By: Leeland Hernandez & Noah House

Throughout the academic careers of many children, expectations have been set for them. This could be from parents, teachers, or any authoritative figure for that matter. However, the question is raised on whether or not the expectations, or the “bars” that have been set actually play a part in a child’s successes and the outcomes of their work, both in the short-term (school) and long-term (life).

In today’s society more than ever, expectations seem to be constantly put onto children. Speaking from personal experience, academic performance can practically shape our sense of self worth. Anything below an A can be deemed unsuccessful and deal a crushing blow to students that receive anything less because the bar has been set too high. Many children may feel this way all the way up until their senior year, and although it is good to set a goal of sorts for your children, it is extremely important to make sure your words not only resonate with your students and/or children, but more importantly that they’re well spoken and reasonable.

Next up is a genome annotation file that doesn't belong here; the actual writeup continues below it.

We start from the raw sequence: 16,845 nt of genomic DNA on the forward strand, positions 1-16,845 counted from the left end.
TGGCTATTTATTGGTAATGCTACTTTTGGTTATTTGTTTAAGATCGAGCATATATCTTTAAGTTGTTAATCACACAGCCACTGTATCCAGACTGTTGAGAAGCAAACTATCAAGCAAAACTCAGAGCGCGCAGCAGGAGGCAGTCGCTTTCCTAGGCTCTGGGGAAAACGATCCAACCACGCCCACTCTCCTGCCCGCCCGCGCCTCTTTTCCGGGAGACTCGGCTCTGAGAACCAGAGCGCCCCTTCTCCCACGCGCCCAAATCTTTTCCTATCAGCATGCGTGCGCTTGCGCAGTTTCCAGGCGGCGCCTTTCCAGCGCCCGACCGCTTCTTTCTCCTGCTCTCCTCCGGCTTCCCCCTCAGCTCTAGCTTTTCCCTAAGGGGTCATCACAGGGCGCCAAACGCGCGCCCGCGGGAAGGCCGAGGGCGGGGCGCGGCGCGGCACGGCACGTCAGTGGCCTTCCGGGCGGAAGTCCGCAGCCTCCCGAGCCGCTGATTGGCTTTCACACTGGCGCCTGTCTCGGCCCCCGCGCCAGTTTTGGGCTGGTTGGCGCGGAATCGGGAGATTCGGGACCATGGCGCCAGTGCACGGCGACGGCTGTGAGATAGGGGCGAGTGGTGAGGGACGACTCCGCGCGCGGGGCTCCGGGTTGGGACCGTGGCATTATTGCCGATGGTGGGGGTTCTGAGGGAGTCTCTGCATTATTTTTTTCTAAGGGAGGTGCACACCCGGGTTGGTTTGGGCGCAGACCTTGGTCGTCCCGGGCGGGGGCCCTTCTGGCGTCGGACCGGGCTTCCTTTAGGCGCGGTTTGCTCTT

Having low expectations on the other hand, to an extent, could have an equally negative impact on their academic performance as well, due to it enabling slacking off, which by no means should the “norm”. Therefore, moderation and setting reasonable and attainable expectations needs to be the goal. It is important to remember that expectations in general are not inherently negative and designed to motivate people to strive for betterment.

In conclusion, although high expectations for students can act as a motivator, it can also act as a deterrent for work. Many become demotivated and feel an accelerated burnout whenever expectations are set but not met, and all it tends to do is make things worse overall. The setting of expectations itself is not inherently bad, but a balance should be found to ensure the success and happiness of children.